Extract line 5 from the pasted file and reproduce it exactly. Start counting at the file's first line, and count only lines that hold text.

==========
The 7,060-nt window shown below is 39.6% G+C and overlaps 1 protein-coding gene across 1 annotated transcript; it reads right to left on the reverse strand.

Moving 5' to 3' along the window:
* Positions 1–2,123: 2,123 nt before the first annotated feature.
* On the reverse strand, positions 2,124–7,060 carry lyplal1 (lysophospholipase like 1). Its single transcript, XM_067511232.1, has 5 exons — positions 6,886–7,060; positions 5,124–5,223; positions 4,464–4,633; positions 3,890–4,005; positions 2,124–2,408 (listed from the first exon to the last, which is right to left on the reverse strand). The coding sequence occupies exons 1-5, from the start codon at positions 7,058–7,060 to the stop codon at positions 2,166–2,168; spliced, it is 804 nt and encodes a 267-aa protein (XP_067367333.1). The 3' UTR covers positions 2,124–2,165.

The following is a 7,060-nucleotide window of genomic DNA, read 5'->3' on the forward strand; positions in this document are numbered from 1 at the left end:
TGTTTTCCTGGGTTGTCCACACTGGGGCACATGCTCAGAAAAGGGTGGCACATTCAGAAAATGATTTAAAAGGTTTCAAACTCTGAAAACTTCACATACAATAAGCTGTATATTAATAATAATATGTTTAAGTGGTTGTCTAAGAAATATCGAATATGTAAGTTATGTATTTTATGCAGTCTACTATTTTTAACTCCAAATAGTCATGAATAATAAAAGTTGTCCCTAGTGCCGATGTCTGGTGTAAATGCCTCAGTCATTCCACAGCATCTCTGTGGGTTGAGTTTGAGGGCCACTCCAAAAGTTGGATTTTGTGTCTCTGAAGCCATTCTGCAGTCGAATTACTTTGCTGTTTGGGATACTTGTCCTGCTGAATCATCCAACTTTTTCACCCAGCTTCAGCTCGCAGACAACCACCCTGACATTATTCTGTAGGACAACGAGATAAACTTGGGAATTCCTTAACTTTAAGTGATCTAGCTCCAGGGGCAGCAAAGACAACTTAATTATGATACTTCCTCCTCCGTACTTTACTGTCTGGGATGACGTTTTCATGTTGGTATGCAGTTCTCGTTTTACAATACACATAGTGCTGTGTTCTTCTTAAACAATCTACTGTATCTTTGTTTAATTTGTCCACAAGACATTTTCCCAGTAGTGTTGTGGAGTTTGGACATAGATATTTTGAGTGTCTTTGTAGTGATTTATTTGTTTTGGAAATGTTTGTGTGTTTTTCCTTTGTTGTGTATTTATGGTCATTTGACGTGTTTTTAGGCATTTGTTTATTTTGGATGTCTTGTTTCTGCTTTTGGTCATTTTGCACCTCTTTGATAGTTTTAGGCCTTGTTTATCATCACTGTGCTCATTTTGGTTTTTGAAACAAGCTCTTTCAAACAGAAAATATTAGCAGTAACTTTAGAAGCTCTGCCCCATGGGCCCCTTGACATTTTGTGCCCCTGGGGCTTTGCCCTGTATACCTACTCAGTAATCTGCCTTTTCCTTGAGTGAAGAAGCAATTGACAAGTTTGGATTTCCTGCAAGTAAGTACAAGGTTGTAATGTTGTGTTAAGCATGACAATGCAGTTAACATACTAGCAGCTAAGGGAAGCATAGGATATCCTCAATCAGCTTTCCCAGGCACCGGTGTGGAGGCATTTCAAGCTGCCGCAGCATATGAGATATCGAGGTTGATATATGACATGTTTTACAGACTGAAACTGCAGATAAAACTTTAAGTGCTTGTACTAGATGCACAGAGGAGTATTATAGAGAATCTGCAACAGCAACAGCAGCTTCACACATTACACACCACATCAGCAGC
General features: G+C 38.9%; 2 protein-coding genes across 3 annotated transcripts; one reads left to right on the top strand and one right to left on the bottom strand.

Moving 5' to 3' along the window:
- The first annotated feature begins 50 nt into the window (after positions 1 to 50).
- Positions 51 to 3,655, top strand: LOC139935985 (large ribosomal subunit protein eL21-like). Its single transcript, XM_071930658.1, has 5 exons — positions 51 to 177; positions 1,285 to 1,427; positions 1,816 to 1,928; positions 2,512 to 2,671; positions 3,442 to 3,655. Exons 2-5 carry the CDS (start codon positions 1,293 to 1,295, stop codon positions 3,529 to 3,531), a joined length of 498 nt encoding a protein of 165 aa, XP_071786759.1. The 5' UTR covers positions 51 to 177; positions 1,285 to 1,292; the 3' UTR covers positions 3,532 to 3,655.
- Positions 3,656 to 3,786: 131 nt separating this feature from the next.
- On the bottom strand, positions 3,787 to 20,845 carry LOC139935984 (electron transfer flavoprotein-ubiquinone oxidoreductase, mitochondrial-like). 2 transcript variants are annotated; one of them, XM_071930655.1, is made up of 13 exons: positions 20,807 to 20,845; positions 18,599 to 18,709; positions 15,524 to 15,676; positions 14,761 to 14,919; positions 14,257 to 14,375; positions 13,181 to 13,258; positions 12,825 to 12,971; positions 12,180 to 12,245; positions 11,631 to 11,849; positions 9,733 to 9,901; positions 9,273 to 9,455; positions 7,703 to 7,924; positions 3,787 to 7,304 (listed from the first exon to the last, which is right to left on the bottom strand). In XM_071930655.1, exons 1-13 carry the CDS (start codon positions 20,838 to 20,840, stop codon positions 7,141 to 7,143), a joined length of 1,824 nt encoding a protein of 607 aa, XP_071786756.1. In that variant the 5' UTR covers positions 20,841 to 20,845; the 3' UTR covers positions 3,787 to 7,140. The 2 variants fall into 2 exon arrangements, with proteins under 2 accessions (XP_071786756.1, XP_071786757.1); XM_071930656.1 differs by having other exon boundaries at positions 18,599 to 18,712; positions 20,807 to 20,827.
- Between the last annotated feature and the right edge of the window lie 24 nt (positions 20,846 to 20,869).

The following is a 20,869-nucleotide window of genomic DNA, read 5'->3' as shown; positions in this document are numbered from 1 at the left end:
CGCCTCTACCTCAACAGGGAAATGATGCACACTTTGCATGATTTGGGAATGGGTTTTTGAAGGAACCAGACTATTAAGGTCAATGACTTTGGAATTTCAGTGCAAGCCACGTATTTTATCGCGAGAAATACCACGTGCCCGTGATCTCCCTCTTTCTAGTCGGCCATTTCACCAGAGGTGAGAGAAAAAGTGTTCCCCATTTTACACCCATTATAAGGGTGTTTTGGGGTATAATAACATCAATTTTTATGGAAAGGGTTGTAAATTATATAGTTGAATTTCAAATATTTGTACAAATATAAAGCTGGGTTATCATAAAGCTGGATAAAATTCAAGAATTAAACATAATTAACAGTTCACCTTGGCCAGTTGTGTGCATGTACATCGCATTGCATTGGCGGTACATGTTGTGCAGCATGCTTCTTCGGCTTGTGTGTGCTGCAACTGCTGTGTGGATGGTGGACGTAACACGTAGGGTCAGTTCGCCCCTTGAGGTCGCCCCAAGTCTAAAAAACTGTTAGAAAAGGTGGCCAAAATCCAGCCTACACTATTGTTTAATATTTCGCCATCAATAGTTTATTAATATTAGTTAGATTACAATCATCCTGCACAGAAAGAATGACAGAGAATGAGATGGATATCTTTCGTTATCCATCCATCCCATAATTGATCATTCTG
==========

The following is a 7,060-nucleotide window of genomic DNA, read 5'->3' on the forward strand; positions in this document are numbered from 1 at the left end: